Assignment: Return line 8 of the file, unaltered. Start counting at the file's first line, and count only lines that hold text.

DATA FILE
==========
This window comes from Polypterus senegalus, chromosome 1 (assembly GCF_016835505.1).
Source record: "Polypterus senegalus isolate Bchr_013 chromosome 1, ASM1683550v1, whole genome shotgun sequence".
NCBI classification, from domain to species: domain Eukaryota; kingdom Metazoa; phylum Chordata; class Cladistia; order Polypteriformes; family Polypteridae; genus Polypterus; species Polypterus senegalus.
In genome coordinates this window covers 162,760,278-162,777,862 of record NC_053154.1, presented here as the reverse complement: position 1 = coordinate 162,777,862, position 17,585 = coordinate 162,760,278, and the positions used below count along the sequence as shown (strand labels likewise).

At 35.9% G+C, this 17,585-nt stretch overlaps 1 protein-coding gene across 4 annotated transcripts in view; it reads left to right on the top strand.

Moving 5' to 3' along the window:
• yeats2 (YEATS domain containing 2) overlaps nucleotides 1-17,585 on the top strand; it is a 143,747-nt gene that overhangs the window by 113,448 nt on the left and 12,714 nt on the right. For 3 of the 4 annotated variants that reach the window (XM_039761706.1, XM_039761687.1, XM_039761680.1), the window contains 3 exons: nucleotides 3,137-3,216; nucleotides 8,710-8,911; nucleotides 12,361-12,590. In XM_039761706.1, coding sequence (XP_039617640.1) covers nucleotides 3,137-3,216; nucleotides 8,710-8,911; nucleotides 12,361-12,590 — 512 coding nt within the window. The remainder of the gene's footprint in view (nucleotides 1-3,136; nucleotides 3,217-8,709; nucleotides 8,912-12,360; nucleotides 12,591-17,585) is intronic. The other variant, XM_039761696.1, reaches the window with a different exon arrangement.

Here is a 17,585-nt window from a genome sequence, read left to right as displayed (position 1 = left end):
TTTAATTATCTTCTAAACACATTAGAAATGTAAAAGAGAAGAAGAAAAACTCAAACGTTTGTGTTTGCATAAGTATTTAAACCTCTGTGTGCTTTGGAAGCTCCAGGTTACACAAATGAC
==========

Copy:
Here is a 17,585-nt window from a genome sequence, read left to right as displayed (position 1 = left end):